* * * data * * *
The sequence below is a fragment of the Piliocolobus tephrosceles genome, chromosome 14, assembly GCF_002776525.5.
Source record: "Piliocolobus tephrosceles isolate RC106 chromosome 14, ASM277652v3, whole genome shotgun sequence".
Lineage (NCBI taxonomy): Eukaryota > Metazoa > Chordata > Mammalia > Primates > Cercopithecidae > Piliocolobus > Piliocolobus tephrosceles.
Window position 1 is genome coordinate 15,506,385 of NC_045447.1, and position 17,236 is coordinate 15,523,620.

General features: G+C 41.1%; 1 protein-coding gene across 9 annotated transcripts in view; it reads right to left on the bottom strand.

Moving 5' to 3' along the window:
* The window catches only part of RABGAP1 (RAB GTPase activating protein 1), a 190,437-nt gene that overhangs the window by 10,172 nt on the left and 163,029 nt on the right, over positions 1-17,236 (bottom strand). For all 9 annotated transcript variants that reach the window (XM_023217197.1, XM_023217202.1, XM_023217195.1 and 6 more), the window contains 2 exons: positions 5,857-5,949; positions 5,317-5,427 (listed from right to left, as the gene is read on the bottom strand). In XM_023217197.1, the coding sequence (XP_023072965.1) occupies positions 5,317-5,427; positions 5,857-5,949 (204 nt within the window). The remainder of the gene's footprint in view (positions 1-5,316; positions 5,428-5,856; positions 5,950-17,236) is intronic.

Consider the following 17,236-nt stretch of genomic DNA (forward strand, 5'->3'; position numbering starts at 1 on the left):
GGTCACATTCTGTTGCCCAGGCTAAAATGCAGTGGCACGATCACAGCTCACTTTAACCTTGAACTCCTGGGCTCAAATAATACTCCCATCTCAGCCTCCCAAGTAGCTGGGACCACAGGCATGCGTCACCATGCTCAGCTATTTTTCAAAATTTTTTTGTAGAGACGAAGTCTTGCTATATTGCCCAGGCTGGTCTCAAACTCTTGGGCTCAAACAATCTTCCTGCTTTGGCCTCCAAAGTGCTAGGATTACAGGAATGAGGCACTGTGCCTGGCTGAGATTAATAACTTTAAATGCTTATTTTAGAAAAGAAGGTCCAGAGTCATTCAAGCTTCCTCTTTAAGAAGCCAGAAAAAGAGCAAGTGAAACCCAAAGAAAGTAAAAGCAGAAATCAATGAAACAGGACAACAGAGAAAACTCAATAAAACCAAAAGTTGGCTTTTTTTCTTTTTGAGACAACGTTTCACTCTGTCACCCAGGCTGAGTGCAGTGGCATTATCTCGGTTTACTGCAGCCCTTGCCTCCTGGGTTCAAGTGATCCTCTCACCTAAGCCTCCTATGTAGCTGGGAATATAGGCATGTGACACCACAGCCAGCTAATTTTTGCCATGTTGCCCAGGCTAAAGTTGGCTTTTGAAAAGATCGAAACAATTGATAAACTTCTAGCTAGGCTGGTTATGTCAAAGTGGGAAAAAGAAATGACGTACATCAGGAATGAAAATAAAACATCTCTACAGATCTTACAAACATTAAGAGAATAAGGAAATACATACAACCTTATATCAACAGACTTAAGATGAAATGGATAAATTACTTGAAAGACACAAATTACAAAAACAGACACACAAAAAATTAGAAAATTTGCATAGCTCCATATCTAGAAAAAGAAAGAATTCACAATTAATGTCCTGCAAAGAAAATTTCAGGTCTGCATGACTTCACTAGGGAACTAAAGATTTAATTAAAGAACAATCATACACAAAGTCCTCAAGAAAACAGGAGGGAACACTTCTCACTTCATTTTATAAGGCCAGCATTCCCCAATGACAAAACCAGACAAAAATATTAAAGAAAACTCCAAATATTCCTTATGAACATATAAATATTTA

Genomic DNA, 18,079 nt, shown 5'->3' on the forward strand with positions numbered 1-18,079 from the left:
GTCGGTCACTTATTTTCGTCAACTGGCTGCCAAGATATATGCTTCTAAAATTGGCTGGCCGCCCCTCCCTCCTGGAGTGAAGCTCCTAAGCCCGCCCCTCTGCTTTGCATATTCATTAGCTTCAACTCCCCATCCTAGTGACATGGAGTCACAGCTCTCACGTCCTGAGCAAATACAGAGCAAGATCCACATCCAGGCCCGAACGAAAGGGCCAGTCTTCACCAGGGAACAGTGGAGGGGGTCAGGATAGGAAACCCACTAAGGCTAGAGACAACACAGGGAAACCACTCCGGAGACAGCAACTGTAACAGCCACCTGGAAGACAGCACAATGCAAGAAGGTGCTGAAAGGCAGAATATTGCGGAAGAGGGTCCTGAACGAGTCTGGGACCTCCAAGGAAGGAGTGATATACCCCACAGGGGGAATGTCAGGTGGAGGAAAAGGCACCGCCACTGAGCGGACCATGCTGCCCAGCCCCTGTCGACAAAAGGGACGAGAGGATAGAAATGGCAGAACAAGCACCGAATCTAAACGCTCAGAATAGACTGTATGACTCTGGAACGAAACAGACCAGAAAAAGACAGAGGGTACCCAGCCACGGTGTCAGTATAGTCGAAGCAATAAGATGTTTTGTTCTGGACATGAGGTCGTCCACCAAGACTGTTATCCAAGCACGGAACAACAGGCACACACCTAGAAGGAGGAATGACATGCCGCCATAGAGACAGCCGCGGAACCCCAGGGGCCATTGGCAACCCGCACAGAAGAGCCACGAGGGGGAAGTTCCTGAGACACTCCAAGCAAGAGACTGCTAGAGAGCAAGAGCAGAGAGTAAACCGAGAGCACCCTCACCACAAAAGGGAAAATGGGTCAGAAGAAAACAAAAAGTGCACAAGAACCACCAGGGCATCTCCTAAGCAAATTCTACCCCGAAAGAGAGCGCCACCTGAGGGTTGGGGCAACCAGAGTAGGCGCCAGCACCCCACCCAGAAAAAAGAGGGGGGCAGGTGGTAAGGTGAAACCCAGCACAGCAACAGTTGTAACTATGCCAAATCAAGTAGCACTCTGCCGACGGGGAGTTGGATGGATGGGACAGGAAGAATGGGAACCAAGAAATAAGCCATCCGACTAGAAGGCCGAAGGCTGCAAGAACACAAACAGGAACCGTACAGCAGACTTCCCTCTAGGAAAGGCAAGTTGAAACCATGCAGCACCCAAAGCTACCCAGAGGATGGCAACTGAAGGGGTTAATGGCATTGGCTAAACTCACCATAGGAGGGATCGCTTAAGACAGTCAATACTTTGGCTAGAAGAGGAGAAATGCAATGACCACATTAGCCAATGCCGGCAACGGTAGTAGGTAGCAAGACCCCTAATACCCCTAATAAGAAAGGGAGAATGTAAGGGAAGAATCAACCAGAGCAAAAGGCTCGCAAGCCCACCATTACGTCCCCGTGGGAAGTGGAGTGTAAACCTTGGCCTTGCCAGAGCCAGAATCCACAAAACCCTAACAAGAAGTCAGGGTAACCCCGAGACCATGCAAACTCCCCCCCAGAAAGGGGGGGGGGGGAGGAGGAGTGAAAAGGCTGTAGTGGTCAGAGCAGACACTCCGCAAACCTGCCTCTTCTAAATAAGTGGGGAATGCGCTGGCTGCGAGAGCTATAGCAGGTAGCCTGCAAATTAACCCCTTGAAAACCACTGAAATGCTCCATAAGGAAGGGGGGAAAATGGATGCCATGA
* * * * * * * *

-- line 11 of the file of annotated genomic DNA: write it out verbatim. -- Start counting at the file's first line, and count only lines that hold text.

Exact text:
GTCGGTCACTTATTTTCGTCAACTGGCTGCCAAGATATATGCTTCTAAAATTGGCTGGCCGCCCCTCCCTCCTGGAGTGAAGCTCCTAAGCCCGCCCCTCTGCTTTGCATATTCATTAGCTTCAACTCCCCATCCTAGTGACATGGAGTCACAGCTCTCACGTCCTGAGCAAATACAGAGCAAGATCCACATCCAGGCCCGAACGAAAGGGCCAGTCTTCACCAGGGAACAGTGGAGGGGGTCAGGATAGGAAACCCACTAAGGCTAGAGACAACACAGGGAAACCACTCCGGAGACAGCAACTGTAACAGCCACCTGGAAGACAGCACAATGCAAGAAGGTGCTGAAAGGCAGAATATTGCGGAAGAGGGTCCTGAACGAGTCTGGGACCTCCAAGGAAGGAGTGATATACCCCACAGGGGGAATGTCAGGTGGAGGAAAAGGCACCGCCACTGAGCGGACCATGCTGCCCAGCCCCTGTCGACAAAAGGGACGAGAGGATAGAAATGGCAGAACAAGCACCGAATCTAAACGCTCAGAATAGACTGTATGACTCTGGAACGAAACAGACCAGAAAAAGACAGAGGGTACCCAGCCACGGTGTCAGTATAGTCGAAGCAATAAGATGTTTTGTTCTGGACATGAGGTCGTCCACCAAGACTGTTATCCAAGCACGGAACAACAGGCACACACCTAGAAGGAGGAATGACATGCCGCCATAGAGACAGCCGCGGAACCCCAGGGGCCATTGGCAACCCGCACAGAAGAGCCACGAGGGGGAAGTTCCTGAGACACTCCAAGCAAGAGACTGCTAGAGAGCAAGAGCAGAGAGTAAACCGAGAGCACCCTCACCACAAAAGGGAAAATGGGTCAGAAGAAAACAAAAAGTGCACAAGAACCACCAGGGCATCTCCTAAGCAAATTCTACCCCGAAAGAGAGCGCCACCTGAGGGTTGGGGCAACCAGAGTAGGCGCCAGCACCCCACCCAGAAAAAAGAGGGGGGCAGGTGGTAAGGTGAAACCCAGCACAGCAACAGTTGTAACTATGCCAAATCAAGTAGCACTCTGCCGACGGGGAGTTGGATGGATGGGACAGGAAGAATGGGAACCAAGAAATAAGCCATCCGACTAGAAGGCCGAAGGCTGCAAGAACACAAACAGGAACCGTACAGCAGACTTCCCTCTAGGAAAGGCAAGTTGAAACCATGCAGCACCCAAAGCTACCCAGAGGATGGCAACTGAAGGGGTTAATGGCATTGGCTAAACTCACCATAGGAGGGATCGCTTAAGACAGTCAATACTTTGGCTAGAAGAGGAGAAATGCAATGACCACATTAGCCAATGCCGGCAACGGTAGTAGGTAGCAAGACCCCTAATACCCCTAATAAGAAAGGGAGAATGTAAGGGAAGAATCAACCAGAGCAAAAGGCTCGCAAGCCCACCATTACGTCCCCGTGGGAAGTGGAGTGTAAACCTTGGCCTTGCCAGAGCCAGAATCCACAAAACCCTAACAAGAAGTCAGGGTAACCCCGAGACCATGCAAACTCCCCCCCAGAAAGGGGGGGGGGGGAGGAGGAGTGAAAAGGCTGTAGTGGTCAGAGCAGACACTCCGCAAACCTGCCTCTTCTAAATAAGTGGGGAATGCGCTGGCTGCGAGAGCTATAGCAGGTAGCCTGCAAATTAACCCCTTGAAAACCACTGAAATGCTCCATAAGGAAGGGGGGAAAATGGATGCCATGA